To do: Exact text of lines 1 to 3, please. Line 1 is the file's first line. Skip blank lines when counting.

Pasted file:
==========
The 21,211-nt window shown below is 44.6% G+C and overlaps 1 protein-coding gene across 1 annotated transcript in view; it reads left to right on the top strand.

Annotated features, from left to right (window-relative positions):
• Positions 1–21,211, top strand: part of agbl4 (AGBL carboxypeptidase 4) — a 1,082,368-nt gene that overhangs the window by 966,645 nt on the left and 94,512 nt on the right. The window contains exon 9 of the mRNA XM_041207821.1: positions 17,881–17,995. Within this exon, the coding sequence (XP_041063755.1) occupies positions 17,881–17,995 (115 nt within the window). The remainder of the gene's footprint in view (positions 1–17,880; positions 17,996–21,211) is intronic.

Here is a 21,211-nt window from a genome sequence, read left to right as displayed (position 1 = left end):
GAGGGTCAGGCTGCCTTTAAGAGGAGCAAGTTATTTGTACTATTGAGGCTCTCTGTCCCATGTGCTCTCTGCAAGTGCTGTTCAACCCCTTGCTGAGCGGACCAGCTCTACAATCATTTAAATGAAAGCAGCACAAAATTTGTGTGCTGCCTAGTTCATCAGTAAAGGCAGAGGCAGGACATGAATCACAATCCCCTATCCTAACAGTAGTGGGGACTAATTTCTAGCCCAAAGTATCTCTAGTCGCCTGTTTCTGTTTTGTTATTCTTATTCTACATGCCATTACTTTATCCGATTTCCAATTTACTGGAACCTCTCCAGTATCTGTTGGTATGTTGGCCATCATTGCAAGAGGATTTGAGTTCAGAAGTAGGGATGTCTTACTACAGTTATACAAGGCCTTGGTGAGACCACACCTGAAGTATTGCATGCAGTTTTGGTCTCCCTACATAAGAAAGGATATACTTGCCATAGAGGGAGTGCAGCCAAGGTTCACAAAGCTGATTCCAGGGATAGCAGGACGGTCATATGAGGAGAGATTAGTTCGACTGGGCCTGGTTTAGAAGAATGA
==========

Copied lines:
The 21,211-nt window shown below is 44.6% G+C and overlaps 1 protein-coding gene across 1 annotated transcript in view; it reads left to right on the top strand.

Annotated features, from left to right (window-relative positions):
• Positions 1–21,211, top strand: part of agbl4 (AGBL carboxypeptidase 4) — a 1,082,368-nt gene that overhangs the window by 966,645 nt on the left and 94,512 nt on the right. The window contains exon 9 of the mRNA XM_041207821.1: positions 17,881–17,995. Within this exon, the coding sequence (XP_041063755.1) occupies positions 17,881–17,995 (115 nt within the window). The remainder of the gene's footprint in view (positions 1–17,880; positions 17,996–21,211) is intronic.